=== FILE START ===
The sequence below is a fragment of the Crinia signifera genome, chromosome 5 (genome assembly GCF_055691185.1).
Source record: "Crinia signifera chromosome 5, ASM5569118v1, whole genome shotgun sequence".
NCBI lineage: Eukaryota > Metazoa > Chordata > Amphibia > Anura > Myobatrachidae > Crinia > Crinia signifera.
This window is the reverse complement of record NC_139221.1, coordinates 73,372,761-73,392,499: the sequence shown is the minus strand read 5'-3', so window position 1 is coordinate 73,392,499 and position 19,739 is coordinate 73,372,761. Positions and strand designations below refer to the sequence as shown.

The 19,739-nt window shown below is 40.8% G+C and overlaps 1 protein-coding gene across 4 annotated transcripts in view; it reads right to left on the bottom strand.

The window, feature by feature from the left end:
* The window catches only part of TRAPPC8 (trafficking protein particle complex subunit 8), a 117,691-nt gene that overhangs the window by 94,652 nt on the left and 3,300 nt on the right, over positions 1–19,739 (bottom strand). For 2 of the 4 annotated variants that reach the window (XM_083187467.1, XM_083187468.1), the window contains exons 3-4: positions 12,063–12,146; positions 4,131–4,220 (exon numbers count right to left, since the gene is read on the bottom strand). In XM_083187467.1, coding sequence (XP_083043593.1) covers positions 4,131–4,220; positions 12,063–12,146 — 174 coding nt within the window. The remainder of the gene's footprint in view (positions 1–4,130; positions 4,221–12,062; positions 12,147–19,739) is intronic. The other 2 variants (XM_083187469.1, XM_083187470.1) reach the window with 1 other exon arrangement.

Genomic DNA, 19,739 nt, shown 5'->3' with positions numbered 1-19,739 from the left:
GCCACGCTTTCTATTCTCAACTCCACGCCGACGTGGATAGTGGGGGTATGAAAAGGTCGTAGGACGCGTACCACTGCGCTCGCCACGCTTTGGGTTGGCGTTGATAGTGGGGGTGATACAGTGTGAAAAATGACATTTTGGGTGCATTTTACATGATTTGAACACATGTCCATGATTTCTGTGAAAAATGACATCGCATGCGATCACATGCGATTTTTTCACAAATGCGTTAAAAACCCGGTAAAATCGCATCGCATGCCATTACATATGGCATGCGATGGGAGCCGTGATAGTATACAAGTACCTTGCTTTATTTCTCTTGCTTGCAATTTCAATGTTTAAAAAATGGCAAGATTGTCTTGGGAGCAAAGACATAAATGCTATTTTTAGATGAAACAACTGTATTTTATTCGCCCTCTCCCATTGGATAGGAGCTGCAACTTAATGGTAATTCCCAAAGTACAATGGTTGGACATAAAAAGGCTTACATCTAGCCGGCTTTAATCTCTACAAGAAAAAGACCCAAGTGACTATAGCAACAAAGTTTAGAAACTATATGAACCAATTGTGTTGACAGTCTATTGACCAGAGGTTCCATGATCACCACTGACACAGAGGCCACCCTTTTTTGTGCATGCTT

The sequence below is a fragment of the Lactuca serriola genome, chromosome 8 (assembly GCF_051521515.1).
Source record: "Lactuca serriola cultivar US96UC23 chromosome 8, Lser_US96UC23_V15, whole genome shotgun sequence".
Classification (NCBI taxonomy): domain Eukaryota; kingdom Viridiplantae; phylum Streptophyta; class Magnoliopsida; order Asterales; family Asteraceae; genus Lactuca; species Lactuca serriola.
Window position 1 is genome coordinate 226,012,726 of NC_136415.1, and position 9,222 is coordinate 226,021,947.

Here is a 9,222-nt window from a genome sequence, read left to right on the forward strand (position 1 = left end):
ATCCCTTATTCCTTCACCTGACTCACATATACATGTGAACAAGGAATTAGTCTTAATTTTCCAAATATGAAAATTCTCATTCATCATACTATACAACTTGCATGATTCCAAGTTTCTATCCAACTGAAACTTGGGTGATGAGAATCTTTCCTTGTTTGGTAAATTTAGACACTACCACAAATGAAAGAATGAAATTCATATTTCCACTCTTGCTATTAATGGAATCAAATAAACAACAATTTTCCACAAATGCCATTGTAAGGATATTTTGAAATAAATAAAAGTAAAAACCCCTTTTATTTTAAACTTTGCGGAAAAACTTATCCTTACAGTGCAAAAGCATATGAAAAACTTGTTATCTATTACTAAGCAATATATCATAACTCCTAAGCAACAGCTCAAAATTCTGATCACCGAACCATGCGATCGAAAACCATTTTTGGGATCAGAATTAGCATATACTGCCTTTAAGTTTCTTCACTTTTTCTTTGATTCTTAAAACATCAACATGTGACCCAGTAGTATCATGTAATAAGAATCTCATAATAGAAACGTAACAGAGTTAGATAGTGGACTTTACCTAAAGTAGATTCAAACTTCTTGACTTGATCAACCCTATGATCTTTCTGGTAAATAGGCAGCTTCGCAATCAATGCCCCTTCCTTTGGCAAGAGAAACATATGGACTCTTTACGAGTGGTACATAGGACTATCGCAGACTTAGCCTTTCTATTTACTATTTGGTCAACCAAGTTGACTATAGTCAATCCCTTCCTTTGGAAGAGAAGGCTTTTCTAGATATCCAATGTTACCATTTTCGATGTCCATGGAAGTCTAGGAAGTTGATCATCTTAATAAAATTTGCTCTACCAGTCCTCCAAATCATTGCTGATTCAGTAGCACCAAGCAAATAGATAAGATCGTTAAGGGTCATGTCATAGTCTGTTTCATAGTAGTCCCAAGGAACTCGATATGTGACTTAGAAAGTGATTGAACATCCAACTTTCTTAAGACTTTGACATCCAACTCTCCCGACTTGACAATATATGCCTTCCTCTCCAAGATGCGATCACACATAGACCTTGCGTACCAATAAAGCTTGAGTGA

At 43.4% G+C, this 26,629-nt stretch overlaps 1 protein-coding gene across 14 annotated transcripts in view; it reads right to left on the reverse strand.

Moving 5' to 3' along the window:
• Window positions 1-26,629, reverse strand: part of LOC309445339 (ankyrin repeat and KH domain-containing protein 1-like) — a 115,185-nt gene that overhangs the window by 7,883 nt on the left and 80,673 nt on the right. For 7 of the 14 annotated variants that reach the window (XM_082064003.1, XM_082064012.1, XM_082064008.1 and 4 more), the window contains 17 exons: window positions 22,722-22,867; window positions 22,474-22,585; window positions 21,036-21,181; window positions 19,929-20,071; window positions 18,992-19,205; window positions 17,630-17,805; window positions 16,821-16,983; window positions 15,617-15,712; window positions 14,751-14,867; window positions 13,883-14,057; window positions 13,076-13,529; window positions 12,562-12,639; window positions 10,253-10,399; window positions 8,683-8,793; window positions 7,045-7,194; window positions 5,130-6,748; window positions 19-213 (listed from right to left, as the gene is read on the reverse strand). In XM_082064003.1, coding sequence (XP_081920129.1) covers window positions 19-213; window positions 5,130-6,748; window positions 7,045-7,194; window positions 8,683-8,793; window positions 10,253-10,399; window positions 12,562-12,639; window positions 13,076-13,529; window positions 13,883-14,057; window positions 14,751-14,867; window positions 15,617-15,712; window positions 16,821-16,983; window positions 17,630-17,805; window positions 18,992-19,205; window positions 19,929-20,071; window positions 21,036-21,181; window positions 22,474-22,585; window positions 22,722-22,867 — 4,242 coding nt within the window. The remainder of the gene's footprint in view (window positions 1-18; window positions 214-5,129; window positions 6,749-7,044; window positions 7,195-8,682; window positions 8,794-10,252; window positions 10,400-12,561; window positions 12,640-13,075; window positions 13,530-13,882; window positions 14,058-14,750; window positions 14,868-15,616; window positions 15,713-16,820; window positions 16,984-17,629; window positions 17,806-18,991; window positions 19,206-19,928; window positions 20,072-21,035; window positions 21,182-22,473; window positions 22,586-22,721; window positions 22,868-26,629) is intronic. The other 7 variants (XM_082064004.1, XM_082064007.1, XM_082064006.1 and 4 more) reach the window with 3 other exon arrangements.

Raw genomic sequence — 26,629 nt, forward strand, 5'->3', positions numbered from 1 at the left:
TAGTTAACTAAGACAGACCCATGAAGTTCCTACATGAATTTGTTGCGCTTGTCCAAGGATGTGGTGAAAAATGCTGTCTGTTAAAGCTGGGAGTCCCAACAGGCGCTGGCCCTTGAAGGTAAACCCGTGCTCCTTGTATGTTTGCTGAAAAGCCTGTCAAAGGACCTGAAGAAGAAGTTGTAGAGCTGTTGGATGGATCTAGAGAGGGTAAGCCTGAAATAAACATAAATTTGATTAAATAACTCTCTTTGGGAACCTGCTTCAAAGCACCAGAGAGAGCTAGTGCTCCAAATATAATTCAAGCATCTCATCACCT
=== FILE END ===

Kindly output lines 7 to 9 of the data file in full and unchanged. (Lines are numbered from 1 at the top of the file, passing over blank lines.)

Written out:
* The window catches only part of TRAPPC8 (trafficking protein particle complex subunit 8), a 117,691-nt gene that overhangs the window by 94,652 nt on the left and 3,300 nt on the right, over positions 1–19,739 (bottom strand). For 2 of the 4 annotated variants that reach the window (XM_083187467.1, XM_083187468.1), the window contains exons 3-4: positions 12,063–12,146; positions 4,131–4,220 (exon numbers count right to left, since the gene is read on the bottom strand). In XM_083187467.1, coding sequence (XP_083043593.1) covers positions 4,131–4,220; positions 12,063–12,146 — 174 coding nt within the window. The remainder of the gene's footprint in view (positions 1–4,130; positions 4,221–12,062; positions 12,147–19,739) is intronic. The other 2 variants (XM_083187469.1, XM_083187470.1) reach the window with 1 other exon arrangement.

Genomic DNA, 19,739 nt, shown 5'->3' with positions numbered 1-19,739 from the left:
GCCACGCTTTCTATTCTCAACTCCACGCCGACGTGGATAGTGGGGGTATGAAAAGGTCGTAGGACGCGTACCACTGCGCTCGCCACGCTTTGGGTTGGCGTTGATAGTGGGGGTGATACAGTGTGAAAAATGACATTTTGGGTGCATTTTACATGATTTGAACACATGTCCATGATTTCTGTGAAAAATGACATCGCATGCGATCACATGCGATTTTTTCACAAATGCGTTAAAAACCCGGTAAAATCGCATCGCATGCCATTACATATGGCATGCGATGGGAGCCGTGATAGTATACAAGTACCTTGCTTTATTTCTCTTGCTTGCAATTTCAATGTTTAAAAAATGGCAAGATTGTCTTGGGAGCAAAGACATAAATGCTATTTTTAGATGAAACAACTGTATTTTATTCGCCCTCTCCCATTGGATAGGAGCTGCAACTTAATGGTAATTCCCAAAGTACAATGGTTGGACATAAAAAGGCTTACATCTAGCCGGCTTTAATCTCTACAAGAAAAAGACCCAAGTGACTATAGCAACAAAGTTTAGAAACTATATGAACCAATTGTGTTGACAGTCTATTGACCAGAGGTTCCATGATCACCACTGACACAGAGGCCACCCTTTTTTGTGCATGCTT